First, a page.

This paper will focus on the study of colonial paranoia in the lower province of Bengal during the Indian uprising/rebellion of 1857-58. It analyzes some of the moments of crises to understand the popular perceptions during this period of crises in colonial South Asia.
The paper stresses on the effects of rumour and subsequent panic as an important tool of historical analysis and argues that the accuracy of rumours, with all its ambiguities, was essentially immaterial since whether or not they were true they had very real consequences. It was this 'belief' about what was being done and the consequent panic that acted as a catalyst in bringing about a crisis in the colonial state during this time. Situating the rumours unfolding in and around Calcutta within the broader conflagration of 1857-58 the paper argues that rumour often has the potential to act as a trigger and a mobilizer. While doing so, the paper looks at the response and reactions of the European officials and civilians as well as the indigenous population of the city with regards to the resultant panic. It also examines the role of the actors, especially the colonial government, in response to the crisis they faced and the various measures that they had undertaken in order overcome the crisis at the heart of their Empire. In a broader perspective, the underlining objective is to highlight the fact that the rebellion of 1857, with all its regional specificities, was a multi-layered and networked event, the ramification of which was far and wide with varying consequences.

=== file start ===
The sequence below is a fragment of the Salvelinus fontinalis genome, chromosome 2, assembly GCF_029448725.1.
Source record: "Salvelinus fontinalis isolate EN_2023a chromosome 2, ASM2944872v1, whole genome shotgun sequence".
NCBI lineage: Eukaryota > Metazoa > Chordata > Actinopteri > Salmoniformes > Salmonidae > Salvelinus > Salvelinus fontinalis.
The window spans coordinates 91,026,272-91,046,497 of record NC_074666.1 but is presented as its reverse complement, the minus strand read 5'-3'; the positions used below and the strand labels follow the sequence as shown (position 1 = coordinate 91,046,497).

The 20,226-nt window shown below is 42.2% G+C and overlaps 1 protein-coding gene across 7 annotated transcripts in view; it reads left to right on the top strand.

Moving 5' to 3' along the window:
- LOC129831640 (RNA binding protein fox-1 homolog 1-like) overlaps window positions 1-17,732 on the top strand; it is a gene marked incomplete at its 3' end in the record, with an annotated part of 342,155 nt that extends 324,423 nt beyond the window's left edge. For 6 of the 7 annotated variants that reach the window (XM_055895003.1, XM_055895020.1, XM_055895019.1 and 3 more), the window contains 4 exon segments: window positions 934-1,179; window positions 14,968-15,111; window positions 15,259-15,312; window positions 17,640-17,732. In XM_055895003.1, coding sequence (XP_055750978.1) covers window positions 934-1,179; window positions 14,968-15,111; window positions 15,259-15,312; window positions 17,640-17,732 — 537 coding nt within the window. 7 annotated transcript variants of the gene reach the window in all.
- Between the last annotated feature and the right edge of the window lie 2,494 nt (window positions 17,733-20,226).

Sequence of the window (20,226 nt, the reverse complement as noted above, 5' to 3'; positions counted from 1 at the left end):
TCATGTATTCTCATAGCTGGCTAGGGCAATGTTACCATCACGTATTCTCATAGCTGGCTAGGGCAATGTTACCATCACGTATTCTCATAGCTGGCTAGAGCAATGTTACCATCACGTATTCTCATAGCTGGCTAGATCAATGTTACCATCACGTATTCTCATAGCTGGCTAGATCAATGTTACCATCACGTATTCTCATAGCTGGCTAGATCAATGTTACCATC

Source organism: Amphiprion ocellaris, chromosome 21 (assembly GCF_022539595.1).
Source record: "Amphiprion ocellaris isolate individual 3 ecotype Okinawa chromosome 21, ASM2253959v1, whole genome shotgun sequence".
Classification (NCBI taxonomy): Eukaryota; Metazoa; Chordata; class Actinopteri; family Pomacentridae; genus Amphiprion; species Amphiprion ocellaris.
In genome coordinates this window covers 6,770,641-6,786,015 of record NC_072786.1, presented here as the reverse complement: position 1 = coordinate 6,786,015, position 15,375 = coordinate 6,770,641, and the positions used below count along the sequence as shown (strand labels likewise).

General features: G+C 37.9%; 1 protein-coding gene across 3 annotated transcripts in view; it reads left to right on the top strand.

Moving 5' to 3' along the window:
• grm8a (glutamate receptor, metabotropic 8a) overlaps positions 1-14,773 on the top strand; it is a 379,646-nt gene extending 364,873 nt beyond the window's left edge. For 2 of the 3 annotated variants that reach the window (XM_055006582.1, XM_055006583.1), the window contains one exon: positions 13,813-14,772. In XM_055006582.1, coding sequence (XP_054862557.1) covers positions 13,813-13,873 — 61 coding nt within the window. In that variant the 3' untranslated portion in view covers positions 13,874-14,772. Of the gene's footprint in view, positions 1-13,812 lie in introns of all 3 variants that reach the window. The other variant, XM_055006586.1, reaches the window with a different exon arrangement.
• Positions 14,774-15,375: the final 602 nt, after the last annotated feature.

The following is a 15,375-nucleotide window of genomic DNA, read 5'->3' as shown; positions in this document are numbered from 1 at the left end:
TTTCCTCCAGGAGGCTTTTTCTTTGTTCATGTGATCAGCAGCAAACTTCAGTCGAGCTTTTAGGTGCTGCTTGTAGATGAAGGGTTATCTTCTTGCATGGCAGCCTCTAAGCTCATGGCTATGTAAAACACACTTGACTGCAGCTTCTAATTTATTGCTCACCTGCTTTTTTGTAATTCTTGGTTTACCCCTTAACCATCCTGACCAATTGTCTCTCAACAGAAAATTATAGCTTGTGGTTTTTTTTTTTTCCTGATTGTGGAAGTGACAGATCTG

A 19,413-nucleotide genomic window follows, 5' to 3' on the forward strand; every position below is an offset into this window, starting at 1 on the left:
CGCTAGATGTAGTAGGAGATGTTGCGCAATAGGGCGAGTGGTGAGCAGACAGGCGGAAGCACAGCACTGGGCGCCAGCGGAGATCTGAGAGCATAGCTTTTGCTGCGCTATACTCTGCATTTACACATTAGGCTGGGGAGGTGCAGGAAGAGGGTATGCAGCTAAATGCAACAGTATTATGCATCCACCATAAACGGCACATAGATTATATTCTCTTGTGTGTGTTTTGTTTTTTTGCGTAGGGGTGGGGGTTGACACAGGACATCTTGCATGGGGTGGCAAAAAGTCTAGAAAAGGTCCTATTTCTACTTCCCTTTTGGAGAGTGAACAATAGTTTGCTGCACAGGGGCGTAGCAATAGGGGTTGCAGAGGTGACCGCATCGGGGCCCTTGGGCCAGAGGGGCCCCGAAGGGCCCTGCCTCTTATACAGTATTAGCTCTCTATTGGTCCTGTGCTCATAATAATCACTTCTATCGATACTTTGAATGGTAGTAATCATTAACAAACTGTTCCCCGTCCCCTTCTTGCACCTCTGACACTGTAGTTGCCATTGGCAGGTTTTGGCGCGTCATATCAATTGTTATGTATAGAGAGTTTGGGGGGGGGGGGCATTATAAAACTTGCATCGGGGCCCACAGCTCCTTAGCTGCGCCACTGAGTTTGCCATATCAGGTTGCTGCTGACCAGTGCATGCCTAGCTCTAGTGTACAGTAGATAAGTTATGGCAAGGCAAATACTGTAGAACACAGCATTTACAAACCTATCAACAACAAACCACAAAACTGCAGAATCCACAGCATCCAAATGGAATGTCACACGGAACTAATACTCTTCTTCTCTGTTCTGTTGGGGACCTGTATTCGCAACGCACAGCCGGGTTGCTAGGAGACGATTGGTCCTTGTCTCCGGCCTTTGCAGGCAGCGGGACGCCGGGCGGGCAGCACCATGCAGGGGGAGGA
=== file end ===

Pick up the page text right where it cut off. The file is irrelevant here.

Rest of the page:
Dr. Niladri Chatterjee
PhD in South Asian History, SOAS: University of London, UK
Visiting Researcher in Centre for Concurrences in Colonial and Postcolonial Studies
Department of Cultural Sciences, Linnaeus University, Sweden
Assistant Professor of History, Department of History & Philosophy
School of Humanities and Social Sciences, North South University, Bangladesh